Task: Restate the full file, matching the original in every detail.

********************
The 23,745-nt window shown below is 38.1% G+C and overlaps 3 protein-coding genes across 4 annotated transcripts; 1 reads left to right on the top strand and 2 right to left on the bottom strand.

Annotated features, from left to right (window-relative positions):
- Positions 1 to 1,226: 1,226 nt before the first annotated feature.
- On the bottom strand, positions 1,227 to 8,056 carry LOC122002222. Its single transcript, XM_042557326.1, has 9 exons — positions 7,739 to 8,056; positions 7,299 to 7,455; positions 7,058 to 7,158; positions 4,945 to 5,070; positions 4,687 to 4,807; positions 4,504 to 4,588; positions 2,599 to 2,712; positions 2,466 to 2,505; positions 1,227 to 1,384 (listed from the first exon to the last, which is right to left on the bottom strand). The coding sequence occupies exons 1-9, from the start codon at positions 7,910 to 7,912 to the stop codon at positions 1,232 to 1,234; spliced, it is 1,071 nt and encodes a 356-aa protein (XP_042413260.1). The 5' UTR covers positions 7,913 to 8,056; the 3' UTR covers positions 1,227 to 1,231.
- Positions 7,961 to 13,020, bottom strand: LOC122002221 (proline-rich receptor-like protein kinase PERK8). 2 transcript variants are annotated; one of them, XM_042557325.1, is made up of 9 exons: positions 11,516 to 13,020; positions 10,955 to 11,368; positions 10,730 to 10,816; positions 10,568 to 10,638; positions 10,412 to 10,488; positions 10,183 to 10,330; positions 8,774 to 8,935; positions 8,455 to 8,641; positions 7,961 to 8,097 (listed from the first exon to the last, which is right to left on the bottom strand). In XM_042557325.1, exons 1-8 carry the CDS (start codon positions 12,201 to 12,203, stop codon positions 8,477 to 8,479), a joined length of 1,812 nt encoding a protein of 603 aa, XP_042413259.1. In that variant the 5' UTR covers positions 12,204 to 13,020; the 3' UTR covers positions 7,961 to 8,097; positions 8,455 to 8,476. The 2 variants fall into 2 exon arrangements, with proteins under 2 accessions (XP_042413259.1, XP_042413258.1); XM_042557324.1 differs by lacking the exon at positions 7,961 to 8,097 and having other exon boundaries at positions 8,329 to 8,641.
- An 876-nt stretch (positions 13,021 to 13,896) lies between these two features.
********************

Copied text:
The 23,745-nt window shown below is 38.1% G+C and overlaps 3 protein-coding genes across 4 annotated transcripts; 1 reads left to right on the top strand and 2 right to left on the bottom strand.

Annotated features, from left to right (window-relative positions):
- Positions 1 to 1,226: 1,226 nt before the first annotated feature.
- On the bottom strand, positions 1,227 to 8,056 carry LOC122002222. Its single transcript, XM_042557326.1, has 9 exons — positions 7,739 to 8,056; positions 7,299 to 7,455; positions 7,058 to 7,158; positions 4,945 to 5,070; positions 4,687 to 4,807; positions 4,504 to 4,588; positions 2,599 to 2,712; positions 2,466 to 2,505; positions 1,227 to 1,384 (listed from the first exon to the last, which is right to left on the bottom strand). The coding sequence occupies exons 1-9, from the start codon at positions 7,910 to 7,912 to the stop codon at positions 1,232 to 1,234; spliced, it is 1,071 nt and encodes a 356-aa protein (XP_042413260.1). The 5' UTR covers positions 7,913 to 8,056; the 3' UTR covers positions 1,227 to 1,231.
- Positions 7,961 to 13,020, bottom strand: LOC122002221 (proline-rich receptor-like protein kinase PERK8). 2 transcript variants are annotated; one of them, XM_042557325.1, is made up of 9 exons: positions 11,516 to 13,020; positions 10,955 to 11,368; positions 10,730 to 10,816; positions 10,568 to 10,638; positions 10,412 to 10,488; positions 10,183 to 10,330; positions 8,774 to 8,935; positions 8,455 to 8,641; positions 7,961 to 8,097 (listed from the first exon to the last, which is right to left on the bottom strand). In XM_042557325.1, exons 1-8 carry the CDS (start codon positions 12,201 to 12,203, stop codon positions 8,477 to 8,479), a joined length of 1,812 nt encoding a protein of 603 aa, XP_042413259.1. In that variant the 5' UTR covers positions 12,204 to 13,020; the 3' UTR covers positions 7,961 to 8,097; positions 8,455 to 8,476. The 2 variants fall into 2 exon arrangements, with proteins under 2 accessions (XP_042413259.1, XP_042413258.1); XM_042557324.1 differs by lacking the exon at positions 7,961 to 8,097 and having other exon boundaries at positions 8,329 to 8,641.
- An 876-nt stretch (positions 13,021 to 13,896) lies between these two features.